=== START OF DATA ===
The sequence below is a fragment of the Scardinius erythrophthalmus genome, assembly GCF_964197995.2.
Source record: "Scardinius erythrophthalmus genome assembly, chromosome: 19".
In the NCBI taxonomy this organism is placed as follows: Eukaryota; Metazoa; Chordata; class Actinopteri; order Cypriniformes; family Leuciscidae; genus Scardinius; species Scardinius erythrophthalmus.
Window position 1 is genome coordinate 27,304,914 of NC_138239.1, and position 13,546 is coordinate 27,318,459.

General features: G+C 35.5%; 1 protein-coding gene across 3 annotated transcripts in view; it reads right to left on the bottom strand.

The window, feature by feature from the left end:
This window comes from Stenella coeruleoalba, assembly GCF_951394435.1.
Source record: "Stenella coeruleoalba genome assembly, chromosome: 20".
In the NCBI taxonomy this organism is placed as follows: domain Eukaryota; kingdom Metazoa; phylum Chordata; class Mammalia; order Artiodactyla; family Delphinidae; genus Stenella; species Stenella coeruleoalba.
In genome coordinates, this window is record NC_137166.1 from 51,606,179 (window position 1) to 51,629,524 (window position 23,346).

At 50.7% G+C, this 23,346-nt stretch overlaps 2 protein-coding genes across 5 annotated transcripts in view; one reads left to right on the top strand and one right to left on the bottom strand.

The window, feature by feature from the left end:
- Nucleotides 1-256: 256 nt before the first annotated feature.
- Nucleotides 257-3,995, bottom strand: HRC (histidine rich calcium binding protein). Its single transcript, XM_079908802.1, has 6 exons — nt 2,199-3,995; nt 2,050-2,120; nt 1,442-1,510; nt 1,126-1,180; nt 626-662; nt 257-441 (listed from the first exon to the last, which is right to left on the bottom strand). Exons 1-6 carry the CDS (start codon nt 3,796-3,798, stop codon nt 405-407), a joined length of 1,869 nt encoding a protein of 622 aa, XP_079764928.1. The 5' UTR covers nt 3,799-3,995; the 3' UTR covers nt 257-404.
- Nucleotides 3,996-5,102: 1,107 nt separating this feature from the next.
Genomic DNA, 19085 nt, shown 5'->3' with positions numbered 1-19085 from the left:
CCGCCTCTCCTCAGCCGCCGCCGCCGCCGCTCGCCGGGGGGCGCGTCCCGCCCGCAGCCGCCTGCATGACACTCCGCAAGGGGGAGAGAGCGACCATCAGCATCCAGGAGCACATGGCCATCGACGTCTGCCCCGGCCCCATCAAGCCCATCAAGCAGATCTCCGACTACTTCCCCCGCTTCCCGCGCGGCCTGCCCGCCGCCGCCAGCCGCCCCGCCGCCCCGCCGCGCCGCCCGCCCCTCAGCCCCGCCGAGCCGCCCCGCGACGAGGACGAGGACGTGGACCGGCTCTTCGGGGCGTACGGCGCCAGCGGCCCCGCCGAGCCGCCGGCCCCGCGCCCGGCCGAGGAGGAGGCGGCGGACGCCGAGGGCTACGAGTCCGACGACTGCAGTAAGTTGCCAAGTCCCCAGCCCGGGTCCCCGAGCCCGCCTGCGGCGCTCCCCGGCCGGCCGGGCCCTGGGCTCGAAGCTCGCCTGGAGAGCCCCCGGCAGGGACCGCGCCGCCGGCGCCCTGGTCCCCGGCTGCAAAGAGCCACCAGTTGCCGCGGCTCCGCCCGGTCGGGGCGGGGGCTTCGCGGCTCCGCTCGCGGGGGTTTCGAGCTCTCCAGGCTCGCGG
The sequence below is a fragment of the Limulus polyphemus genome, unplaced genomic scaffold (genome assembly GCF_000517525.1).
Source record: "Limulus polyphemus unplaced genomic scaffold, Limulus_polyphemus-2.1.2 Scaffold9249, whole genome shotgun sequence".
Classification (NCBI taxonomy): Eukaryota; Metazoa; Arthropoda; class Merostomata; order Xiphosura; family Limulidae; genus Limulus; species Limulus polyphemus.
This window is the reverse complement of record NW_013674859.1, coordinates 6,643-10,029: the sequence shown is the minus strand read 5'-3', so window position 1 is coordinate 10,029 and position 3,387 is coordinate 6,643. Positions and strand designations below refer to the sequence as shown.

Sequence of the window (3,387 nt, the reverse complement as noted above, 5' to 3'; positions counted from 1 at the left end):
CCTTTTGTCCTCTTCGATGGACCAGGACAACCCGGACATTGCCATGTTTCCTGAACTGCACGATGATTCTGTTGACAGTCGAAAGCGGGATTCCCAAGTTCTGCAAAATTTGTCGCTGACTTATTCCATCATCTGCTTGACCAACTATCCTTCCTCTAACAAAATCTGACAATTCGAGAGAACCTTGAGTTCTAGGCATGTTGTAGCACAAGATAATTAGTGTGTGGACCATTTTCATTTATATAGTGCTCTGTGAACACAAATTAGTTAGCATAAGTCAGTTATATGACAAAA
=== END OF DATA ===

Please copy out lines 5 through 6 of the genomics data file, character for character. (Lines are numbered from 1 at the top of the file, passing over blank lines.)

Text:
General features: G+C 35.5%; 1 protein-coding gene across 3 annotated transcripts in view; it reads right to left on the bottom strand.

The window, feature by feature from the left end: